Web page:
On a much brighter note we are back home. Our little family is back together for a few days and we are enjoying every minute of it. We were discharged on Wednesday around noon and made it to my Mom and Dad’s for supper. Charlotte got so excited when she recognised their gate as we drove through, she put her hands up in the air and went “whoop whoop.” (That’s usually only something she will do when provoked by an auntie in party mode.) It was so good to see her and Yolanda reconnect, giggles and hugs were exchanged all night. Within 2 hours she made more progress with her physio than she had all week at the hospital. She is now voluntarily using her right arm, and by last night had taken her first un-aided steps. We had such a great day today, made some crazy forts and blanket tents, mostly acted silly and giggled all day. I unpacked and sorted out everything, gearing up to repack for the long-term. Yolanda is still trying to sort it all out, this will be so tough on her. We are hoping that by our second “cycle” we will be able to plan for her to come and stay with us at the McDonald house for a few days.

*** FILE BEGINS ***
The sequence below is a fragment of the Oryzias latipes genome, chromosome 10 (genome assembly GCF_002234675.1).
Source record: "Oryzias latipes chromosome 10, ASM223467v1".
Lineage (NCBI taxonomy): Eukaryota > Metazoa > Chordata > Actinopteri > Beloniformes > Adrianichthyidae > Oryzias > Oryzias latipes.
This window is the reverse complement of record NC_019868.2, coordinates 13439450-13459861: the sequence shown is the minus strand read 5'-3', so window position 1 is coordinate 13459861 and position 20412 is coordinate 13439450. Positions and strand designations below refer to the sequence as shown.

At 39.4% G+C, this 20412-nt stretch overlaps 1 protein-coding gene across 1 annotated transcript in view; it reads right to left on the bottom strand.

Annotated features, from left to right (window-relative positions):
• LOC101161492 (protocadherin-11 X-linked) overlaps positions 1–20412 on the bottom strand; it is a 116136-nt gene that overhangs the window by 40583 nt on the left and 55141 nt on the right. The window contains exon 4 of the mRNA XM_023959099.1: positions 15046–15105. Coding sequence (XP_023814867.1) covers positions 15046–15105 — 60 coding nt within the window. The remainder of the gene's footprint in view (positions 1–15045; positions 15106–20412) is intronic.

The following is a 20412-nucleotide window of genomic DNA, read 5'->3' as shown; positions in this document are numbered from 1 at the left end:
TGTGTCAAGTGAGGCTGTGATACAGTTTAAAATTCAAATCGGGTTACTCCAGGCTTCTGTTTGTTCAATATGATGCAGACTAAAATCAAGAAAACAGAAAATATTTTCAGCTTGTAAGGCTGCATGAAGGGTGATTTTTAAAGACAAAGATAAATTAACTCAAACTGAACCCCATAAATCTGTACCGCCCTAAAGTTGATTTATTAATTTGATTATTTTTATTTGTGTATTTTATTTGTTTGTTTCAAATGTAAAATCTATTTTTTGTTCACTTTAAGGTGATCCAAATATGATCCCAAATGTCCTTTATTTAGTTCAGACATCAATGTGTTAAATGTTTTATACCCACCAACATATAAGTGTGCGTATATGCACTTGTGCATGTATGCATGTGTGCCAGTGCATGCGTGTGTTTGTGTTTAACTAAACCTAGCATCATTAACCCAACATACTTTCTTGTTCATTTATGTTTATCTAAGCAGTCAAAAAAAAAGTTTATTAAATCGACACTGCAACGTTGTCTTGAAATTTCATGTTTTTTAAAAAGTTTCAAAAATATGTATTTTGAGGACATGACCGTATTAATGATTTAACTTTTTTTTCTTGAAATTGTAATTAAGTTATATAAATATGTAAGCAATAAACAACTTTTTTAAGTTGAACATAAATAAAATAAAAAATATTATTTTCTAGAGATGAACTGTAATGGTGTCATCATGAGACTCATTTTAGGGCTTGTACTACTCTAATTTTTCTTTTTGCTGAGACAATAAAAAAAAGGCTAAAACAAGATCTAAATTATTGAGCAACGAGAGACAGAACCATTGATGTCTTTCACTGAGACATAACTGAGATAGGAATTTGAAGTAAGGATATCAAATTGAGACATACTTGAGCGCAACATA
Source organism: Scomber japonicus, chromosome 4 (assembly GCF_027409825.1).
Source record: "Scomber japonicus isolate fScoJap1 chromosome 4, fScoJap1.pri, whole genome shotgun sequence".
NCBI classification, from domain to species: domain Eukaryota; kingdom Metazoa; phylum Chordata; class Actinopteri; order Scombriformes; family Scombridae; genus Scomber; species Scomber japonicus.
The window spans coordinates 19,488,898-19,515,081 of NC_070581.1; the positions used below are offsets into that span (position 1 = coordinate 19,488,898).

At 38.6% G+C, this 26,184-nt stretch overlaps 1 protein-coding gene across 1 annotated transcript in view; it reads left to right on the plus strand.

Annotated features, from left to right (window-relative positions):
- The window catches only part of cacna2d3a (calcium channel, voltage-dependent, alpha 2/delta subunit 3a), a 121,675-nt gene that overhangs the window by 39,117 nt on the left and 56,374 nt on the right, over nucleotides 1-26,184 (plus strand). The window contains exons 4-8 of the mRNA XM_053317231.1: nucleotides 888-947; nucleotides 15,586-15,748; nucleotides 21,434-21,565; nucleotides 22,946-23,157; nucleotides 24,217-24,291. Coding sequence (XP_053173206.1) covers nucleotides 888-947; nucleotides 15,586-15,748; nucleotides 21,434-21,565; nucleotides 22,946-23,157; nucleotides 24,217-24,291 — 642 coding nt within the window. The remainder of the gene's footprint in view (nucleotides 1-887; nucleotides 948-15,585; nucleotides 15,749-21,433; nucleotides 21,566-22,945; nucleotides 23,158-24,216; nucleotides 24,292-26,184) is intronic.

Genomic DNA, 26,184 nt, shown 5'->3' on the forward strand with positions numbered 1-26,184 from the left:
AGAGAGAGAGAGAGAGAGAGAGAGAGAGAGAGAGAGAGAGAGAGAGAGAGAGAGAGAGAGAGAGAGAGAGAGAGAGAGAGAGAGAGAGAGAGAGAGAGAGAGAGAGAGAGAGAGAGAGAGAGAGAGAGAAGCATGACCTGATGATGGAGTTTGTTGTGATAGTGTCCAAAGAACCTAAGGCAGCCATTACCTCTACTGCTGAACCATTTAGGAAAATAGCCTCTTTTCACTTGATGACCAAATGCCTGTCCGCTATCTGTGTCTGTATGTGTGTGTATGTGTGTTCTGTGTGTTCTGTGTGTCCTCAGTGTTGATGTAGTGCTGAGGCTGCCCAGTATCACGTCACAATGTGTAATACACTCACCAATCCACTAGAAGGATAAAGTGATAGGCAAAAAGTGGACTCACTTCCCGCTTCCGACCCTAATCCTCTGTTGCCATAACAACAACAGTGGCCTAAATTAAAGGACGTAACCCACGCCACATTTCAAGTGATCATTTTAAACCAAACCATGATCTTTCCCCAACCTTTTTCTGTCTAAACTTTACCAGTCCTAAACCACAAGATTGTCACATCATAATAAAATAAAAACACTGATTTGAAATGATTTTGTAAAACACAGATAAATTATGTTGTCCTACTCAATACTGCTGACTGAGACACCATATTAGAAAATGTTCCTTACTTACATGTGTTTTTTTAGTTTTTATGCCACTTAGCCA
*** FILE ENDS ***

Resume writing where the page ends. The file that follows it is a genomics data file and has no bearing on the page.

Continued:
You probably will not hear from me again until after Monday when we are back up at the Children’s Hospital.... time to focus on what I need to do here.
Thank you for your support through all this.


  1. Ahhh, the power of siblings! What a joy it must be to all be together again. Make sure to take time out for yourself, (and Rob) as well, if only to mentally prepare for the road ahead. What must seem like a mountain to conquer, taking one day at a time may finally see the light at the end of the tunnel. You remind me to live life to its fullest.
    Sending positive energy always!

  2. As you know our thoughts and prayers are with you guys. If while you are home you need anything please let us know. I realize you probably have about a million of the same offer, but even if it's a coffee run or taking Yolanda to the park, let us know!! I am here every day. 250-919-5757.

  3. I love to see her smiling little face. what a prococious, wonder-filled girl. We pray for you. Hugs from the hephers!

  4. I too offer anything/everything I can do. Don't take it all on yourselves, people are here to help!! Much love and prayer your way.


  5. Anonymous6:13 PM

    Much grace and strength to all of you for the challenges ahead! Lots of people around the world praying for Charlotte. Thanks for the pictures; she's very special! Wendy Dart

  6. Trisha R.9:12 AM

    Love you guys so much. Walking though this with you, only wishing we could remove some of the burden. We continue to pray, and remain focused on all the blessings!